28. |- (g6): for all g1,g2:graphics, if g1 is_part_of g2 then coverage(g1)==>coverage(g2)).

      |-(g7): for all g1,g2:graphics, g1 overlaps g2::@ =some coverage(g1)& coverage(g2)).

    29. |- (g8): for all g1,g2:graphics, if not g1 (is_part_of | /is_part_of) g2 then not g1 overlaps g2 ).

    30. |- (g9): for all g1,g2:graphics, if g1 touches g2 then some close contacts(g1) & close contacts(g2).

    31. above::@(qraphics,graphics)=rel[a,b](b.l<=a.l and a.r<=b.r and a.c.y>b.c.y),
    32. below::@(qraphics,graphics)= /above.
    33. left::@(graphics,graphics)=rel[a,b](a.t<=b.t and a.b>=b.b and a.c.x<b.c.x),
    34. right::@(qraphics,graphics)= /left.

      [ logic_8_Natural_Language.html ]

    . . . . . . . . . ( end of section Simple Graphics) <<Contents | End>>

    Notes on MATHS Notation

    Special characters are defined in [ intro_characters.html ] that also outlines the syntax of expressions and a document.

    Proofs follow a natural deduction style that start with assumptions ("Let") and continue to a consequence ("Close Let") and then discard the assumptions and deduce a conclusion. Look here [ Block Structure in logic_25_Proofs ] for more on the structure and rules.

    The notation also allows you to create a new network of variables and constraints. A "Net" has a number of variables (including none) and a number of properties (including none) that connect variables. You can give them a name and then reuse them. The schema, formal system, or an elementary piece of documentation starts with "Net" and finishes "End of Net". For more, see [ notn_13_Docn_Syntax.html ] for these ways of defining and reusing pieces of logic and algebra in your documents. A quick example: a circle might be described by Net{radius:Positive Real, center:Point, area:=π*radius^2, ...}.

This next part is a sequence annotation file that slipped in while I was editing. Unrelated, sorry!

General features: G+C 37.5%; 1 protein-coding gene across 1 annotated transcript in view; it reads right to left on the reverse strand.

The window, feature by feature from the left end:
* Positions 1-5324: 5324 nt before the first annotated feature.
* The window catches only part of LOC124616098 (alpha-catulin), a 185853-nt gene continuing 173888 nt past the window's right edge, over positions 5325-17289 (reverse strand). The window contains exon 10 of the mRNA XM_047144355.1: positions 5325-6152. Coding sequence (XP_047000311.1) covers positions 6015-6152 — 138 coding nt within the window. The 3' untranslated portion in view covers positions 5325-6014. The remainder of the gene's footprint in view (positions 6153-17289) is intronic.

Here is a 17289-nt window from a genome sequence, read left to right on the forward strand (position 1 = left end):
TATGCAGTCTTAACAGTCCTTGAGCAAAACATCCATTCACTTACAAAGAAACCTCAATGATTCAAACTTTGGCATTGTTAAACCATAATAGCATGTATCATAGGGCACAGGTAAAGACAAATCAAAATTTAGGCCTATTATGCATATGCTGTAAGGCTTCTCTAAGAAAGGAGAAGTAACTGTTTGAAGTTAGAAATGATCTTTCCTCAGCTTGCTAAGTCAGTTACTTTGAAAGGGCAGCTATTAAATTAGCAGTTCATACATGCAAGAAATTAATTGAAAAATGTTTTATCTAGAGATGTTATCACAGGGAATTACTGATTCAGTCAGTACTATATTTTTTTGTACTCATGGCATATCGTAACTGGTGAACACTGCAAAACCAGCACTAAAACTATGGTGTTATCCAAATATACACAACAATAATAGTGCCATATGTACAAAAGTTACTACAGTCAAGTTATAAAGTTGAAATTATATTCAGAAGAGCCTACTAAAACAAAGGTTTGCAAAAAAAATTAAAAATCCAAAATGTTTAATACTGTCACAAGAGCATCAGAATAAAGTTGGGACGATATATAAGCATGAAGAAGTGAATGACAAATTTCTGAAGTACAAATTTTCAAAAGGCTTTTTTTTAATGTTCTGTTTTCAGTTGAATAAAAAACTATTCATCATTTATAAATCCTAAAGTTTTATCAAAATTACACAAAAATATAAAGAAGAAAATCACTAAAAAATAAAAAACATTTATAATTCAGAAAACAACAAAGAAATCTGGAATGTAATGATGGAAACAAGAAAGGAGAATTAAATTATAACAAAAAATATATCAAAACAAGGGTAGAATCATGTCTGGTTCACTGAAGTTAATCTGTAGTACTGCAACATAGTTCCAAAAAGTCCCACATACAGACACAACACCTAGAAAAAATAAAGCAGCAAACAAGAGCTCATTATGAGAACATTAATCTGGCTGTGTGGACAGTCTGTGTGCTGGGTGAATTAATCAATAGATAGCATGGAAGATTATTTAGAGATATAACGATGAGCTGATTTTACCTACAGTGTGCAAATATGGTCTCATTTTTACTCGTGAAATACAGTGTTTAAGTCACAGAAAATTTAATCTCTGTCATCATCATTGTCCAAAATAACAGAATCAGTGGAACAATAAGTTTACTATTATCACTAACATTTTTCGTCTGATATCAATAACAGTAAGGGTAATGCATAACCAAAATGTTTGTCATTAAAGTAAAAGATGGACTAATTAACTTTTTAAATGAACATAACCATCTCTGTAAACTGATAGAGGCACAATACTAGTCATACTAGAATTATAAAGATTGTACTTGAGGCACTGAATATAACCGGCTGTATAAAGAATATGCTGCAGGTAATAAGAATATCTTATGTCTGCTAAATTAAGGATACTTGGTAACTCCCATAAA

For a complete listing of pages in this part of my site by topic see [ home.html ]

    Notes on the Underlying Logic of MATHS

    The notation used here is a formal language with syntax and a semantics described using traditional formal logic [ logic_0_Intro.html ] plus sets, functions, relations, and other mathematical extensions.

    For a more rigorous description of the standard notations see

  1. STANDARD::= See http://www.csci.csusb.edu/dick/maths/math_11_STANDARD.html


  2. above::reason="I'm too lazy to work out which of the above statements I need here", often the last 3 or 4 statements. The previous and previous but one statments are shown as (-1) and (-2).
  3. given::reason="I've been told that...", used to describe a problem.
  4. given::variable="I'll be given a value or object like this...", used to describe a problem.
  5. goal::theorem="The result I'm trying to prove right now".
  6. goal::variable="The value or object I'm trying to find or construct".
  7. let::reason="For the sake of argument let...", introduces a temporary hypothesis that survives until the end of the surrounding "Let...Close.Let" block or Case.
  8. hyp::reason="I assumed this in my last Let/Case/Po/...".
  9. QED::conclusion="Quite Easily Done" or "Quod Erat Demonstrandum", indicates that you have proved what you wanted to prove.
  10. QEF::conclusion="Quite Easily Faked", -- indicate that you have proved that the object you constructed fitted the goal you were given.
  11. RAA::conclusion="Reducto Ad Absurdum". This allows you to discard the last assumption (let) that you introduced.